In three weeks we’ve traveled over prairies, plains, and plateaus in a big loop starting and ending at Denver. We stayed 24 hours ahead of the Arctic Vortex at every stop. Another title for this adventure might be “50 Shades of Brown on the Blue Highways” … this time of year, 90% of everything in America’s Heartland is either brown, or brown covered by snow. This is a trip we would probably have never thought of if a business project hadn’t made it possible – you’ll never see a glossy tourist brochure for, say, McAllen, Texas in early March… It reached a point where we almost looked forward to roadkill just to break the brown monotony. (There was actually very little roadkill – apparently only skunks venture out in winter…) But even so, It was fascinating, enlightening, I’m very glad we did it and I would do it again. Just not right away… my buns are tired of sitting.
It’s good to be back in our lush Willamette Valley. I wish everyone in Oregon could see all of that brown back there, up close and personal; I wish everyone could read all the notices about drought and crop failures, could drive past all the dried up little towns – we would never ever pave another square foot of this paradise if they had taken this trip. This is the best farmland and forest land in the world, bar none – we need to remind ourselves and our land use planners and legislators of this constantly.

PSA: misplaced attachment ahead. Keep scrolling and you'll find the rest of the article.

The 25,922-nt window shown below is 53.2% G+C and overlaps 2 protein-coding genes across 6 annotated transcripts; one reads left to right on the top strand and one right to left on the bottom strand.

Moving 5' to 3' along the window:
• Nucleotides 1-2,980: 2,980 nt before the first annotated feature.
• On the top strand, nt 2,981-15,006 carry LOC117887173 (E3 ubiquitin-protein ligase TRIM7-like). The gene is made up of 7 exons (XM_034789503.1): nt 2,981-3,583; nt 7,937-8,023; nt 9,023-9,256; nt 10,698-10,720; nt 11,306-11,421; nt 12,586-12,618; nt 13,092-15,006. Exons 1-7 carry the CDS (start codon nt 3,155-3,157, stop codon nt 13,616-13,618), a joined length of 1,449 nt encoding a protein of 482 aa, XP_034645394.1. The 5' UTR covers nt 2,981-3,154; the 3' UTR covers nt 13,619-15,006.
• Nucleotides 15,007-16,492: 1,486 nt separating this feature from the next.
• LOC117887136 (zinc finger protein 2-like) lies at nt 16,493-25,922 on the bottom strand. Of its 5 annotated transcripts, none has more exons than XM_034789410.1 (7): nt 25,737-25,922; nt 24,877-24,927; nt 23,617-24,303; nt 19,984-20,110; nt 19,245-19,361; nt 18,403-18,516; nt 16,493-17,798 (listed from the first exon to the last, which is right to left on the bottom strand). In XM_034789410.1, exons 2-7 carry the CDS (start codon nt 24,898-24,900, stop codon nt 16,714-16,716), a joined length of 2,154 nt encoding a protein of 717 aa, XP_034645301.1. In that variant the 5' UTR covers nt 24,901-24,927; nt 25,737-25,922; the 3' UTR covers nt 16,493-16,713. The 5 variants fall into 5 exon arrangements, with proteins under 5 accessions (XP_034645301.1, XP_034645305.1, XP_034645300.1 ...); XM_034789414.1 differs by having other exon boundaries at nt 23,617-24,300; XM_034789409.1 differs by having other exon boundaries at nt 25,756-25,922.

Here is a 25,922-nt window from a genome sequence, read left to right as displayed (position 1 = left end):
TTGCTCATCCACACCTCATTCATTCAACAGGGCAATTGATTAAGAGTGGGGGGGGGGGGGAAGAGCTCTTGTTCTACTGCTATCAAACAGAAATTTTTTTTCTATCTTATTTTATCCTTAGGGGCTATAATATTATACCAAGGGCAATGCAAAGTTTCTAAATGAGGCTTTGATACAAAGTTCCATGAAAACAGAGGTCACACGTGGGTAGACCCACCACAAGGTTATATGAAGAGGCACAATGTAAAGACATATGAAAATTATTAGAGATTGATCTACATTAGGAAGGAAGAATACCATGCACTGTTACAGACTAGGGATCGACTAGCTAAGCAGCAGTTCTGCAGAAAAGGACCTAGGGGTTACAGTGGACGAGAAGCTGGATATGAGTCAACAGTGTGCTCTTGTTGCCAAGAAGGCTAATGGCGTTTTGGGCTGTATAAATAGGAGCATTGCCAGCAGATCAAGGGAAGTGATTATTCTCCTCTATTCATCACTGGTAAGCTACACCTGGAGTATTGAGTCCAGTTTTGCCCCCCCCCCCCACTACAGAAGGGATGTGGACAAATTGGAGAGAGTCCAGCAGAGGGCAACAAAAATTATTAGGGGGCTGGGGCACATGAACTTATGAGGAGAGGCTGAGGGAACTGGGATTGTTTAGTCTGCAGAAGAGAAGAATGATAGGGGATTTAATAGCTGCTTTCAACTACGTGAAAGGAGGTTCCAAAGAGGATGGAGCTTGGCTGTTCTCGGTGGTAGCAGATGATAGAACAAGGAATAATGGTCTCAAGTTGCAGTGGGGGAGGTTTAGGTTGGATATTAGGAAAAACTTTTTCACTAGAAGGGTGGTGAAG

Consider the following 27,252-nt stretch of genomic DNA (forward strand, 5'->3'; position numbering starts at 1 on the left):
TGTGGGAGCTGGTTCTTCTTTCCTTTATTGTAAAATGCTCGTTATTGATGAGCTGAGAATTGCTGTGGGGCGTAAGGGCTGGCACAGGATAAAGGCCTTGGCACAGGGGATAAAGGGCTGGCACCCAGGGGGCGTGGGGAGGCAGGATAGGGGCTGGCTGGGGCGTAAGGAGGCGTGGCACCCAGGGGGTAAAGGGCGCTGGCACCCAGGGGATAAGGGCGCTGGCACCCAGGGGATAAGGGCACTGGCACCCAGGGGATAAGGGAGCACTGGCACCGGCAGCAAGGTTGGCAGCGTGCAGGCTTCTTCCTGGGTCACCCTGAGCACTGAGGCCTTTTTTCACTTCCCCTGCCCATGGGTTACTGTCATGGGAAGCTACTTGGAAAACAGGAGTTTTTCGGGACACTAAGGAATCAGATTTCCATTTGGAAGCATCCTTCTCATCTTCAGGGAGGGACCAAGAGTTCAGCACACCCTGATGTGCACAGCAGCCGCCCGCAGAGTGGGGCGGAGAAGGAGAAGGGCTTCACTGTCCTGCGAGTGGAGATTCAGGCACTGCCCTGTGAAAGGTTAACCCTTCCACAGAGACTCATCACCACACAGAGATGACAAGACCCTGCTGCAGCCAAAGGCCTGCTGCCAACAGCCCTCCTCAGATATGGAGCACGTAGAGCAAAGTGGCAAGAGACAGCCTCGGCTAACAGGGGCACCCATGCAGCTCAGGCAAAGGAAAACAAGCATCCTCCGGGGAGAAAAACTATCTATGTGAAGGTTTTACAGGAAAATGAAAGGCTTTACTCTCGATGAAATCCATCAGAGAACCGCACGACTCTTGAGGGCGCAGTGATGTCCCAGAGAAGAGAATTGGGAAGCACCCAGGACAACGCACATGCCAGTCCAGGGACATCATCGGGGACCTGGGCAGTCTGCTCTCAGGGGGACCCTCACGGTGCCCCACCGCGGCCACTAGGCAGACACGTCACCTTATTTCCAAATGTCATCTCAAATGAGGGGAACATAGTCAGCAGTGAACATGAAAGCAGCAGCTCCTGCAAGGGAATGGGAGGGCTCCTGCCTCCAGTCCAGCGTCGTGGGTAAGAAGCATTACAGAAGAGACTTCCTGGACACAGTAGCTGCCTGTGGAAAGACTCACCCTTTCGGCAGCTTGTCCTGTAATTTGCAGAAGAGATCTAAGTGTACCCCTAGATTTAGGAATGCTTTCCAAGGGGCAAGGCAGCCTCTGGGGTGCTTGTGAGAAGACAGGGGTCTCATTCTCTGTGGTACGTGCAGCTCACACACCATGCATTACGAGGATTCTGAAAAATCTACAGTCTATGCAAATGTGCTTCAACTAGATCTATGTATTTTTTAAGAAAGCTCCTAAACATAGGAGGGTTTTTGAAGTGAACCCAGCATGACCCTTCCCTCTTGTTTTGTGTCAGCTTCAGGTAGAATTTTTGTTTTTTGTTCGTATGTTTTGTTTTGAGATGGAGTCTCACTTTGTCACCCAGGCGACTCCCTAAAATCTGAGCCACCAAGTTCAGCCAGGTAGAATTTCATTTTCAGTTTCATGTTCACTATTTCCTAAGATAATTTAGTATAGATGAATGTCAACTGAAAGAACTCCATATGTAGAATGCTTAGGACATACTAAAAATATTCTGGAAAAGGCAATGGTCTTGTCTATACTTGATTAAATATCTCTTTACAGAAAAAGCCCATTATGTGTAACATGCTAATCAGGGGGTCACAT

Okay, I’ll come down off my soapbox now. My favorite state on this tour was New Mexico, favorite city was Santa Fe, aka Disneyland for Artists. Definitely on my list of places for a return trip, and hopefully to spend several days. There was no one around much, this being the “off season”, so I had 100+ art galleries and museums all to myself. That provided a great opportunity to talk with gallery owners, and to learn what kind of art and artists they are interested in representing. I made the above sketch of a group of sculpture galleries from across the street at an outdoor cafe – it was out of the wind, and that was as close to “plein air arting” as I got, munching on a panini and sipping a nice Chilean chardonnay.
One of the best art venues in Santa Fe was the New Mexico state capitol building, which was filled with art in every nook and cranny. Bonus: it was free! In the 90’s some visionary legislators put into place an art acquisition program for works by NM artists. Reading the well-written artists statements about each piece was an education about New Mexico history, culture, technology, economy and vision for the future. If you find yourself in Santa Fe, check it out!